European Mental Health Strategy
Effective and respectful treatment
In 2011 World Mental Health Day (10 October) focuses on investing in mental health. There is no doubt that good mental health is an economic factor, and improving the mental health of a population yields benefits in both human and economic terms. The implications of poor mental health to society are enormous – mental disorders are estimated to affect at least 25% of the population of the European region every year, most commonly through depression and anxiety. However, there is a need to balance between the economic gain of good mental health in terms of wellbeing and productivity and providing the care people want and need.
In consultation with European Member States, NGOs and key partners, WHO Europe is developing a strategy which will guide the work for mental health in the European Region for the next decade.
This strategy is built around seven strategic objectives, four core and 3 cross-cutting. Together, they hold the promise of improving wellbeing and reducing the burden of mental disorders across the whole European Region.
Four core strategic objectives of the mental health strategy
1. Everyone has an equal opportunity to experience mental wellbeing throughout their lifespan, particularly those who are most vulnerable or at risk.
2. Persons with mental health problems are full citizens whose human rights are respected and promoted.
3. Mental health services are accessible and affordable, available fairly.
4. People receive effective and respectful treatment–offered the way people want it.
These are supported by 3 cross-cutting objectives:
5. Physical health and mental health depend on each other
6. Mental health care needs partnerships and accountability
7. Good and transparent knowledge and information is available about activities for mental health and mental disorders
These seven objectives are to be delivered with a core objective of providing effective treatment with respect for users and carers.
Effective and respectful treatment – offering care the way people want it
Over the past decade a consensus has developed that mental health care and treatment should be provided in local settings, as close as possible to where people live. This deinstitutionalization should result in positive care experiences, a far cry from the large mental hospitals prone to neglect and institutionalization. However, this commitment has focused largely on structural changes rather than how the user experiences care and treatment – which often can be very negative. Quotes from users give a strong message about the way services are experienced, and what is key to recovery:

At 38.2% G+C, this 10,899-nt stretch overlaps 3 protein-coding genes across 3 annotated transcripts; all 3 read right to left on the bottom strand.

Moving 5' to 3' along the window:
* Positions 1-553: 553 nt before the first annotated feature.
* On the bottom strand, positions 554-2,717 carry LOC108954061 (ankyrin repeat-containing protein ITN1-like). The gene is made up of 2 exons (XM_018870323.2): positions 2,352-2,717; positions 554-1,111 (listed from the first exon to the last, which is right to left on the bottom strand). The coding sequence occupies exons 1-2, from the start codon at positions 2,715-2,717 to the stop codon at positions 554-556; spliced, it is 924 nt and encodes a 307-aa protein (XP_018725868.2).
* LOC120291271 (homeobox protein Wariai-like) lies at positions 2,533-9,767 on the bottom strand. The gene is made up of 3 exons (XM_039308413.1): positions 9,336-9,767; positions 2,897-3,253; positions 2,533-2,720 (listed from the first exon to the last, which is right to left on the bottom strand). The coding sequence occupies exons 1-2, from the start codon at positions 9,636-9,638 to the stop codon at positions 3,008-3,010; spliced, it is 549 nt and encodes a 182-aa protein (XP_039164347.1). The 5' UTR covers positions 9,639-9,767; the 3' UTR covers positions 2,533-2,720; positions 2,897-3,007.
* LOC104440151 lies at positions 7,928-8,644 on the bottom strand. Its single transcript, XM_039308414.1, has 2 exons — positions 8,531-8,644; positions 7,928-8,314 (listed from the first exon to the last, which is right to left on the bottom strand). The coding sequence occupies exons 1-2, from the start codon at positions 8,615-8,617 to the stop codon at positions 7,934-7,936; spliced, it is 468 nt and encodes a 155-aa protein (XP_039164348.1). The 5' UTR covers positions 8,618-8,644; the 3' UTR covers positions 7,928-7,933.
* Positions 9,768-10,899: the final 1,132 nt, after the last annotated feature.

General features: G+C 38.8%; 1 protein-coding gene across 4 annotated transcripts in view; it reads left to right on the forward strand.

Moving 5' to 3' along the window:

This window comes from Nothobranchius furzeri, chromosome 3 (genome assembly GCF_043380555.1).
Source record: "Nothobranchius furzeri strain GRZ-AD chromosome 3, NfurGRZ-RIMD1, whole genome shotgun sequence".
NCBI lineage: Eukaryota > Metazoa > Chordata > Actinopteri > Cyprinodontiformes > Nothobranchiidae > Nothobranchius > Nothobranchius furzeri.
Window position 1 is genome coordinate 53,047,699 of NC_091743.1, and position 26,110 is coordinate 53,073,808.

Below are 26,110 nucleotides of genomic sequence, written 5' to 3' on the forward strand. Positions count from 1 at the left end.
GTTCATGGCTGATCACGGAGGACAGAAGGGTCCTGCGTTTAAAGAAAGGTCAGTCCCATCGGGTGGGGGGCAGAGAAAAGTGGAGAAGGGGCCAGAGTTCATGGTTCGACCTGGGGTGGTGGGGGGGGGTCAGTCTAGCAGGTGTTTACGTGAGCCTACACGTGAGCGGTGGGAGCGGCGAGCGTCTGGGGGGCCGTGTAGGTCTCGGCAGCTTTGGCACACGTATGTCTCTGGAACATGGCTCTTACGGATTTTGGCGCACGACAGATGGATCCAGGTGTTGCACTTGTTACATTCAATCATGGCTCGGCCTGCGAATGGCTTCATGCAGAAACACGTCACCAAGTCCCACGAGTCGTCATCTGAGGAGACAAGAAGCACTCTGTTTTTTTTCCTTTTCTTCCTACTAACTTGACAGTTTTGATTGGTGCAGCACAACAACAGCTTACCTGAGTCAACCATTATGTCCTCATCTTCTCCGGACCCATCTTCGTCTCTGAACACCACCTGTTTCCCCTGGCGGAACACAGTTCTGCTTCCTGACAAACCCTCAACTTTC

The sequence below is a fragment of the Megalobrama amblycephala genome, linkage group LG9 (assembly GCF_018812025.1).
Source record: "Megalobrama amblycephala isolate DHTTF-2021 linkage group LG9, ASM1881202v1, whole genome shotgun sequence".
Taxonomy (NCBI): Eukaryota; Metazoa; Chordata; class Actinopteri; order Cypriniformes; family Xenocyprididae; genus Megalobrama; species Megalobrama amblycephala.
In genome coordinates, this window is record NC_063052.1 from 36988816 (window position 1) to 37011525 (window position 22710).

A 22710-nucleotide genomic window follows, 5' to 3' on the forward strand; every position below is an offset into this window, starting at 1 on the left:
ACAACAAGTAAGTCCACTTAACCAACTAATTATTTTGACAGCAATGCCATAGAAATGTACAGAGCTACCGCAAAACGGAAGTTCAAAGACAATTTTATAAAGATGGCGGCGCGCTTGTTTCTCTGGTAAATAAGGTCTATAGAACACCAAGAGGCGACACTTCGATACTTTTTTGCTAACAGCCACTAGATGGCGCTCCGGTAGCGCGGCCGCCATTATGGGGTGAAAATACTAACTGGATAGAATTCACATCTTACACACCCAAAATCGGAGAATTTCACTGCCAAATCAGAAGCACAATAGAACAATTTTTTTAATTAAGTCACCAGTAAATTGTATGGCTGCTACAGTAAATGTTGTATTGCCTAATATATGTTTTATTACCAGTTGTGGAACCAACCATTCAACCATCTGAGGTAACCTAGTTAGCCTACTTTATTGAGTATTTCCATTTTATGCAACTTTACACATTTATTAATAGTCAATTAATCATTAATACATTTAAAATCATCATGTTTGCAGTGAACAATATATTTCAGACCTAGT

“If you enter the psychiatric business as a patient, you run a high risk of being reduced to the mental disorder you came with, or to a disturbed object“. Wilma
“The help and company of good friends, the rediscovery of old pleasures, the support of my family, being useful to others, feeling part of the community – these are all essential factors in my recovery”. Ricardo
"I was terrified going into a psychiatric hospital for the first time. I had heard nothing but terrible things about them, and thought that I would never get out again." Enda
There is a need to ensure that in addition to being effective and therapeutic, treatments must respect the dignity and preferences of the service users and their carers. Human rights and fighting stigma and discrimination go hand-in-hand with this approach.
The strategy in the making is developed with a close attention to the way users experience care – it will be finalized over the next 18 months in close consultation with Member State representatives, NGOs and other partners.